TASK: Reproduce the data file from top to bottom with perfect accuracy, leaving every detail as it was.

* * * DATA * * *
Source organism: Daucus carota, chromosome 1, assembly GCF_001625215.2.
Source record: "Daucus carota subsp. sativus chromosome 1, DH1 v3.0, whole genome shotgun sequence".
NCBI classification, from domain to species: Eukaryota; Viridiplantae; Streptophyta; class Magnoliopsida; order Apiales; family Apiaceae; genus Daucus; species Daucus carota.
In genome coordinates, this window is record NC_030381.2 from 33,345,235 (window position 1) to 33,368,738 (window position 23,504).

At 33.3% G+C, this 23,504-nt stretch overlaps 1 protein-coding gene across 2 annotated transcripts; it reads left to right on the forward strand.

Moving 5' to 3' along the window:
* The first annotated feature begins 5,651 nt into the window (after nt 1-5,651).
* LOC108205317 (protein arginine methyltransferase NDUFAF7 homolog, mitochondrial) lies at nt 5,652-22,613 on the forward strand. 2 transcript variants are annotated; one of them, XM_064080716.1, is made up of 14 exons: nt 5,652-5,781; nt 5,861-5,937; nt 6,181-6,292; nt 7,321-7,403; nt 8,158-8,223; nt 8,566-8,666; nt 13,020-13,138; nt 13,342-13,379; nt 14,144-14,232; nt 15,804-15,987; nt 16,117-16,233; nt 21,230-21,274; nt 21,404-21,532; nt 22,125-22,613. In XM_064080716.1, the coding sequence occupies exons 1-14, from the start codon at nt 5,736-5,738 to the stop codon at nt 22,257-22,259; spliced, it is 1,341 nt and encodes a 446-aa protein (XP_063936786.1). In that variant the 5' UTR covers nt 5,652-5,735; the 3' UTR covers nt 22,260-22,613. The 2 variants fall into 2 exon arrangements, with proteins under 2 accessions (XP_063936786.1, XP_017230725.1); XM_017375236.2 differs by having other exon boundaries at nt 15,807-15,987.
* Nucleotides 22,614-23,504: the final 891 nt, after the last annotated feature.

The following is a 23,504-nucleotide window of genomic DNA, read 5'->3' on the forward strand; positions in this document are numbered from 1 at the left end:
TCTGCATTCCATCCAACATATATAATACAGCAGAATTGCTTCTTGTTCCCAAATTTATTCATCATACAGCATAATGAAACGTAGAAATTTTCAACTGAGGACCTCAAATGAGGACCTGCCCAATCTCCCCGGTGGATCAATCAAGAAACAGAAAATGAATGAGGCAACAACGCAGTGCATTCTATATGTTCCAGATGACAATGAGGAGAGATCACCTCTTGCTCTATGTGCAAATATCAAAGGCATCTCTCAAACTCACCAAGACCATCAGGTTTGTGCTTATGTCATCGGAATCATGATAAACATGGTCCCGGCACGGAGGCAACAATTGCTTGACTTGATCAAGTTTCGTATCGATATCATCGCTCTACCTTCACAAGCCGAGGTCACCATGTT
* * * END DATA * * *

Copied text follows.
Source organism: Daucus carota, chromosome 1, assembly GCF_001625215.2.
Source record: "Daucus carota subsp. sativus chromosome 1, DH1 v3.0, whole genome shotgun sequence".
NCBI classification, from domain to species: Eukaryota; Viridiplantae; Streptophyta; class Magnoliopsida; order Apiales; family Apiaceae; genus Daucus; species Daucus carota.
In genome coordinates, this window is record NC_030381.2 from 33,345,235 (window position 1) to 33,368,738 (window position 23,504).

At 33.3% G+C, this 23,504-nt stretch overlaps 1 protein-coding gene across 2 annotated transcripts; it reads left to right on the forward strand.

Moving 5' to 3' along the window:
* The first annotated feature begins 5,651 nt into the window (after nt 1-5,651).
* LOC108205317 (protein arginine methyltransferase NDUFAF7 homolog, mitochondrial) lies at nt 5,652-22,613 on the forward strand. 2 transcript variants are annotated; one of them, XM_064080716.1, is made up of 14 exons: nt 5,652-5,781; nt 5,861-5,937; nt 6,181-6,292; nt 7,321-7,403; nt 8,158-8,223; nt 8,566-8,666; nt 13,020-13,138; nt 13,342-13,379; nt 14,144-14,232; nt 15,804-15,987; nt 16,117-16,233; nt 21,230-21,274; nt 21,404-21,532; nt 22,125-22,613. In XM_064080716.1, the coding sequence occupies exons 1-14, from the start codon at nt 5,736-5,738 to the stop codon at nt 22,257-22,259; spliced, it is 1,341 nt and encodes a 446-aa protein (XP_063936786.1). In that variant the 5' UTR covers nt 5,652-5,735; the 3' UTR covers nt 22,260-22,613. The 2 variants fall into 2 exon arrangements, with proteins under 2 accessions (XP_063936786.1, XP_017230725.1); XM_017375236.2 differs by having other exon boundaries at nt 15,807-15,987.
* Nucleotides 22,614-23,504: the final 891 nt, after the last annotated feature.

The following is a 23,504-nucleotide window of genomic DNA, read 5'->3' on the forward strand; positions in this document are numbered from 1 at the left end:
TCTGCATTCCATCCAACATATATAATACAGCAGAATTGCTTCTTGTTCCCAAATTTATTCATCATACAGCATAATGAAACGTAGAAATTTTCAACTGAGGACCTCAAATGAGGACCTGCCCAATCTCCCCGGTGGATCAATCAAGAAACAGAAAATGAATGAGGCAACAACGCAGTGCATTCTATATGTTCCAGATGACAATGAGGAGAGATCACCTCTTGCTCTATGTGCAAATATCAAAGGCATCTCTCAAACTCACCAAGACCATCAGGTTTGTGCTTATGTCATCGGAATCATGATAAACATGGTCCCGGCACGGAGGCAACAATTGCTTGACTTGATCAAGTTTCGTATCGATATCATCGCTCTACCTTCACAAGCCGAGGTCACCATGTT